Archives for October 2013


get out of the wayLast week I became an adolescent. Maybe even a two year old.

I attended one of those internet book marketing seminars where they tell you that you have to blog hourly, at least six days a week, and that every word you write must be keyed and tested for SEO (Search Engine Optimization) so that Google algorithms snatch your post and put it at the top of the page and everybody who reads it signs up for your email list.

When I hear things like this (translate: each time I hear anything about internet marketing), my stomach seizes up into a dark little raisin. My eyes glaze over and I get a headache. I say to myself, “If that’s what it takes, I’m going to plumbing school.”

This seminar leader actually pointed his finger at me and said, “What’s the point, if you’re not building your email list by 10-20% every week?”

My teenage self rose up from God knows where, scowled at the world, and said with the cut-off-your-nose-to-spite-your-face logic of adolescents and two years olds, “Okay, then I won’t do it at all!

Normally, I post on WRITE IN THE ZONE on Thursdays and on THE SOUL OF SELLING on Tuesdays, and write both posts the week before. By last Sunday night, I had written nothing. All I had was a teenager inside me with folded arms and steam coming out of her ears.

When Monday morning dawned, I realized that I’d missed writing my posts. I wrote one for THE SOUL OF SELLING in 45 minutes, and immediately got the idea for this one, which I’m enjoying tremendously.

I got out of my own way, did and wrote what gave me joy, and realized that I was having a great day even without a 20% increase in email subscribers.

The point is that very often, we get in our own way. We make excuses for not writing. We don’t write because we’re mad at people, or mad at ourselves. We say we don’t have enough time or energy. We make up stories about not being good enough.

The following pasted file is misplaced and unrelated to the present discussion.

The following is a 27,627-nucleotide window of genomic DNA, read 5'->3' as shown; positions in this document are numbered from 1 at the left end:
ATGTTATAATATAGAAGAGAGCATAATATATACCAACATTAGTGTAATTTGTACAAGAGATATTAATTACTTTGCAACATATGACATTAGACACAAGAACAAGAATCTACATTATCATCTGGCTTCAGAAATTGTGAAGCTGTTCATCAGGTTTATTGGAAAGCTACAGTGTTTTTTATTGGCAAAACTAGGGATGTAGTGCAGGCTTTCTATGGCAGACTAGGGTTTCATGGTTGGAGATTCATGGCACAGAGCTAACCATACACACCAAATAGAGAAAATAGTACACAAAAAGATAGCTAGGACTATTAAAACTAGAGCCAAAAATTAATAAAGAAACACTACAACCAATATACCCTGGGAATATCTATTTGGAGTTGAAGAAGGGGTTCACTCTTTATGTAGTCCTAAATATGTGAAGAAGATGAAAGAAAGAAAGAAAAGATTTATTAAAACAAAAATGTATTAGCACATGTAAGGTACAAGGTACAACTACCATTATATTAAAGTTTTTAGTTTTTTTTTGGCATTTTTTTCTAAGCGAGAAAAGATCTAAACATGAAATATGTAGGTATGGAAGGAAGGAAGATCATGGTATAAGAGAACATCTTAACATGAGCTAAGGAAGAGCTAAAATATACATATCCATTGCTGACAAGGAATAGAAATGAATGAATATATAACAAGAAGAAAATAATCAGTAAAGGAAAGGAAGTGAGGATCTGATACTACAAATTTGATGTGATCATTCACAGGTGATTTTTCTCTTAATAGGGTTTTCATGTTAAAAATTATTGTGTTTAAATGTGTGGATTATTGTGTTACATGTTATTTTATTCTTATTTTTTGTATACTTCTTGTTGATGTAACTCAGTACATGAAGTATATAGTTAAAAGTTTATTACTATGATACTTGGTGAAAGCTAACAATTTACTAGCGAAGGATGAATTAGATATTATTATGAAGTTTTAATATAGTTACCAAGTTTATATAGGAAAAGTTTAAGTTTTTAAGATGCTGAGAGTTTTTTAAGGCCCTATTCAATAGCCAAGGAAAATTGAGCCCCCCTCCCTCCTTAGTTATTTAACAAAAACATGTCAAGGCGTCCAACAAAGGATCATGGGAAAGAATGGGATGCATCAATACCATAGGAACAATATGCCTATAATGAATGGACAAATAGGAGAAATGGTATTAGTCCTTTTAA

We get in our own way whenever we believe something—from our own minds or from other people—that keeps us from the pleasure of writing. The trick is to remember that we are what’s in the way, not other people or outside circumstances.

THE GOOD NEWS IS THIS: No matter how much we get in our own way, we can get out of the way thoroughly and immediately just by putting fingers to keyboard or pen to paper.


step forwardIn forty years of making my living as a freelance writer, one of the best tricks I’ve learned is to step away from what I’m writing.

It might be for a moment, and hour, or a day, but coming back to the project—or even the paragraph—with fresh eyes helps me write more productively and efficiently. It also makes the writing more fun and, I think, better.

When I catch myself going over and over a sentence, paragraph, or chapter, and start to feel like a hamster on a wheel, it’s time to step away. At some point, the confusion starts to build and feed on itself. I get more and more muddled, try harder, and get more irritated with myself. No good can come of continuing that process, so I step away.

Another good time to step away is when the “Download Complete” sign starts flashing in my mind. Often when I write, it’s as if information is downloading from Wherever onto the page. Each packet of information requires a certain amount of energy to download. It doesn’t have to do with the number of words or the amount of time I spend with them. It could be fifteen minutes, an hour, or several hours of writing, but when that packet has downloaded, my mind goes blank. I just don’t have any more to put into that particular project at that moment. Any more time that I spend sitting at the computer only produces back pain. No more information will come until I’ve stepped away.

I also step away whenever I’ve finished a project, whether it’s a blog post, a chapter, or a book. When I come back, I always see something that I didn’t see before I stepped away—something that very much needs to be fixed.

Stepping away doesn’t necessarily mean going to bed and pulling the covers over my head. And it doesn’t necessarily mean staying away for more than five minutes.